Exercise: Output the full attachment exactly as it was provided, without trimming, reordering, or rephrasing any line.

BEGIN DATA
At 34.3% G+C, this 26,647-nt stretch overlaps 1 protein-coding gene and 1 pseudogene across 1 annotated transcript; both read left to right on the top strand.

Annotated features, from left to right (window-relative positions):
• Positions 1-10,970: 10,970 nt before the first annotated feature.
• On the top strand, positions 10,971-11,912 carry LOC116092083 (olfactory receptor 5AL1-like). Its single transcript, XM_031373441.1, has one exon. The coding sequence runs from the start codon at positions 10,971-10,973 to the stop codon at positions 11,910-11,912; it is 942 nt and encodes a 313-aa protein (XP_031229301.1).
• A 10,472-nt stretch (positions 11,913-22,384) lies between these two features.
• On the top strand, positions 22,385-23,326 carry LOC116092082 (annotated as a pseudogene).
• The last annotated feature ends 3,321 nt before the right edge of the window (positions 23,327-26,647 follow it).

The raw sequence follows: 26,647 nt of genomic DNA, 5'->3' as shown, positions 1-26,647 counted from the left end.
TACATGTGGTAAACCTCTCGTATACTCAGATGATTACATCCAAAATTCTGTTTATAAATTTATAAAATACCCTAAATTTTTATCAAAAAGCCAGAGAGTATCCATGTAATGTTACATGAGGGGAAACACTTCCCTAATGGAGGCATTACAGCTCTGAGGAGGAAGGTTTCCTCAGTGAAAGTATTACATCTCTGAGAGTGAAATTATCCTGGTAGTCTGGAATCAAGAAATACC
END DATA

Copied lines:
At 34.3% G+C, this 26,647-nt stretch overlaps 1 protein-coding gene and 1 pseudogene across 1 annotated transcript; both read left to right on the top strand.

Annotated features, from left to right (window-relative positions):
• Positions 1-10,970: 10,970 nt before the first annotated feature.
• On the top strand, positions 10,971-11,912 carry LOC116092083 (olfactory receptor 5AL1-like). Its single transcript, XM_031373441.1, has one exon. The coding sequence runs from the start codon at positions 10,971-10,973 to the stop codon at positions 11,910-11,912; it is 942 nt and encodes a 313-aa protein (XP_031229301.1).
• A 10,472-nt stretch (positions 11,913-22,384) lies between these two features.
• On the top strand, positions 22,385-23,326 carry LOC116092082 (annotated as a pseudogene).
• The last annotated feature ends 3,321 nt before the right edge of the window (positions 23,327-26,647 follow it).

The raw sequence follows: 26,647 nt of genomic DNA, 5'->3' as shown, positions 1-26,647 counted from the left end.
TACATGTGGTAAACCTCTCGTATACTCAGATGATTACATCCAAAATTCTGTTTATAAATTTATAAAATACCCTAAATTTTTATCAAAAAGCCAGAGAGTATCCATGTAATGTTACATGAGGGGAAACACTTCCCTAATGGAGGCATTACAGCTCTGAGGAGGAAGGTTTCCTCAGTGAAAGTATTACATCTCTGAGAGTGAAATTATCCTGGTAGTCTGGAATCAAGAAATACC